The two easiest responses to crisis is to do nothing, or to do nothing except panic and proclaim that the end is nigh. Please allow me to listlessly point to the Australian bush fires and proclaim that the end is nigh. But the end is always nigh, isn't it? There were fears of a second atomic blast after Hiroshima; nothing happened. There were fears Kruschev's USSR and Kennedy's USA were heading for a nuclear showdown after the Bay of Pigs incident; nothing happened. There were fears after 9/11 that the world was going to hell in an Islamic-extremist suicide kit, hat optional; a lot happened, and continues to happen, but the planet holds on.
In 2019, despite the evidence of climate change, it's tempting to surrender to complacency. It's possible to ignore Greta Thunberg. Dumb, but possible. To ignore Sir David Attenborough, as well, seems reckless.
Not long after the fires began, and Sydney started resembling something from one of the bleaker movies in the Mad Max franchise (Beyond Thunderdome is set in the grimy post-apocalyptic city of Barter Town), Attenborough was interviewed on England's Channel 4. It was put to him that an 11-year-old had asked, "Is it too late to reverse climate change?" He replied, devastatingly, "It's too late to reverse it. Not only in my lifetime, but in the next lifetime."
Wait, it got worse. Attenborough imagined the future, thus: "I think civil unrest on a great scale, and mass migration on a great scale. I think we will go on finding enough food, though it may not be precisely the choice that we would take freely."
Eventually, though, he expressed a note of... not exactly optimism, but something resembling hope. "I don't think you can reverse climate change," he reiterated. "I think the best we can hope is that we will slow it down and slow it down considerably. If we can do that."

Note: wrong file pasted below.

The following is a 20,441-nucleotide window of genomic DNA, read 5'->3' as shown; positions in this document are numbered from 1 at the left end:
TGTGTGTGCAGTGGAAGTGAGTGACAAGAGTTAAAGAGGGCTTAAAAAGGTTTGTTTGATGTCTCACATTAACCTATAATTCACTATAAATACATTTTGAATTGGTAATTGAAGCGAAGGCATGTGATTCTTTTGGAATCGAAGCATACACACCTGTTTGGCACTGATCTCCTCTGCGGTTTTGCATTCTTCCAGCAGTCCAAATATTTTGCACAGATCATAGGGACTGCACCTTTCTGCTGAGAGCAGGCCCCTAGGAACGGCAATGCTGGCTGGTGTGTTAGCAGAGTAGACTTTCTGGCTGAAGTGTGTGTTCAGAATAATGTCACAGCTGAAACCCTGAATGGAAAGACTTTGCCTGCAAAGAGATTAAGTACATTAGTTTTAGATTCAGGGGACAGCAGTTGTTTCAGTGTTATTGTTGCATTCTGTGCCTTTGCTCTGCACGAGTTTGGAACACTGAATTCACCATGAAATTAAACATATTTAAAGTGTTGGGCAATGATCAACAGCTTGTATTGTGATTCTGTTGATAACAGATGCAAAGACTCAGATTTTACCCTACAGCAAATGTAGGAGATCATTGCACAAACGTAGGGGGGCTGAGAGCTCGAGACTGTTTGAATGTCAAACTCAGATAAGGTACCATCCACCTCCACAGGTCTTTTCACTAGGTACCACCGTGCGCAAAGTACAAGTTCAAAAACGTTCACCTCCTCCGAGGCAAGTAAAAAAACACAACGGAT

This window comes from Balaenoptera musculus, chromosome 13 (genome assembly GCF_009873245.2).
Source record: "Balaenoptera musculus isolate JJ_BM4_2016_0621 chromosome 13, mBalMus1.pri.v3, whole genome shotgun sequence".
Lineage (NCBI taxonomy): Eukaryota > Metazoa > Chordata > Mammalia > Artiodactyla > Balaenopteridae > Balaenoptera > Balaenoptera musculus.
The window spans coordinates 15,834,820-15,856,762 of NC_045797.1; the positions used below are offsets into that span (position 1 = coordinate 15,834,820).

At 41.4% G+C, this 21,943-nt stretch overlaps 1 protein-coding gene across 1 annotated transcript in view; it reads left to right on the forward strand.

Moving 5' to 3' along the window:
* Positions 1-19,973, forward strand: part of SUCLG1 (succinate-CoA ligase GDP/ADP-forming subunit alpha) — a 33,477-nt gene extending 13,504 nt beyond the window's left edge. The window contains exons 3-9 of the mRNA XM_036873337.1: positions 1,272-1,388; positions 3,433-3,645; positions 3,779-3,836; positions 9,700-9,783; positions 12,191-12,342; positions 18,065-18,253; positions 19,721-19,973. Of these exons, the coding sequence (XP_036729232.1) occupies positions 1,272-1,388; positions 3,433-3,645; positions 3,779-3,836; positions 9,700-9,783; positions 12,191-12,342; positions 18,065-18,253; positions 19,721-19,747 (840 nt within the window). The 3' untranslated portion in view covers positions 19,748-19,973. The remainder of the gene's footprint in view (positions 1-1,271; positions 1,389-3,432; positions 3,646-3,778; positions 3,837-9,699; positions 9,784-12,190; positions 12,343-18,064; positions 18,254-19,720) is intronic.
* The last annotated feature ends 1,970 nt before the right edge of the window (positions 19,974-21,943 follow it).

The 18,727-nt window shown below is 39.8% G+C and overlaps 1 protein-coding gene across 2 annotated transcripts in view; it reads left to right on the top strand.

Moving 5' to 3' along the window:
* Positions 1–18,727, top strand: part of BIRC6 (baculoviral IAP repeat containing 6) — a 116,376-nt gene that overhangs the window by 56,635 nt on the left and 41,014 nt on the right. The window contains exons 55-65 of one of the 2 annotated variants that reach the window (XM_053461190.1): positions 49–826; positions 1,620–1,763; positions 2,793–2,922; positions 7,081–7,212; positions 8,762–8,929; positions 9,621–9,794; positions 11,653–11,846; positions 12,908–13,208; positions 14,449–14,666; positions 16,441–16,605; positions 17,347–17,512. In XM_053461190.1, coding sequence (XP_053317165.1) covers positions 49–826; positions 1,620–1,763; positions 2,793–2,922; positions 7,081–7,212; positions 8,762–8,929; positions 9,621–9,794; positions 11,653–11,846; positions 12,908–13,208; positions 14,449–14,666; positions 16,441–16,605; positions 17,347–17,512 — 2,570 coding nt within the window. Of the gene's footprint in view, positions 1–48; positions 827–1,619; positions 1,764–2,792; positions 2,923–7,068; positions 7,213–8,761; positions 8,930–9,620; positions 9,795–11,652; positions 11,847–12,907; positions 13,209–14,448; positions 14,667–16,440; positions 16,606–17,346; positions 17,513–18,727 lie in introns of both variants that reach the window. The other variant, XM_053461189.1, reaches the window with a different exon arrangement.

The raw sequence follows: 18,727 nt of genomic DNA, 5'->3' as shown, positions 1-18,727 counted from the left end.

I have a kid. She's 12. All parents worry about the world their children will inherit but the thought of "civil unrest on a great scale" is truly frightening. More fire; more chaos. "We finally, really did it," Charlton Heston fulminates in the famous last scene of Planet of the Apes. "You maniacs! You blew it up! Damn you! God damn you all to hell!"
That speech coming soon, to a scorched Earth near you.
"As crimes pile up, they become invisible," wrote Berthold Brecht. It may seem outrageous that an essay on New Zealand in 2019 has only just now made any kind of acknowledgement of the date even school children know as shorthand for an atrocity: March 15.
No disrespect is intended. What happened in Christchurch ranks high in the catalogue of grave sins in this country's history.
It was a one-off, it wasn't a one-off. It was a random event, it wasn't a random event. It was the loss of innocence, it wasn't the loss of innocence ... The only thing I'm sure about is the latter. Hard to claim a loss of innocence when New Zealand never really had it in the first place; such is the way of colonialism, and its long, enduring displacement of indigenous peoples.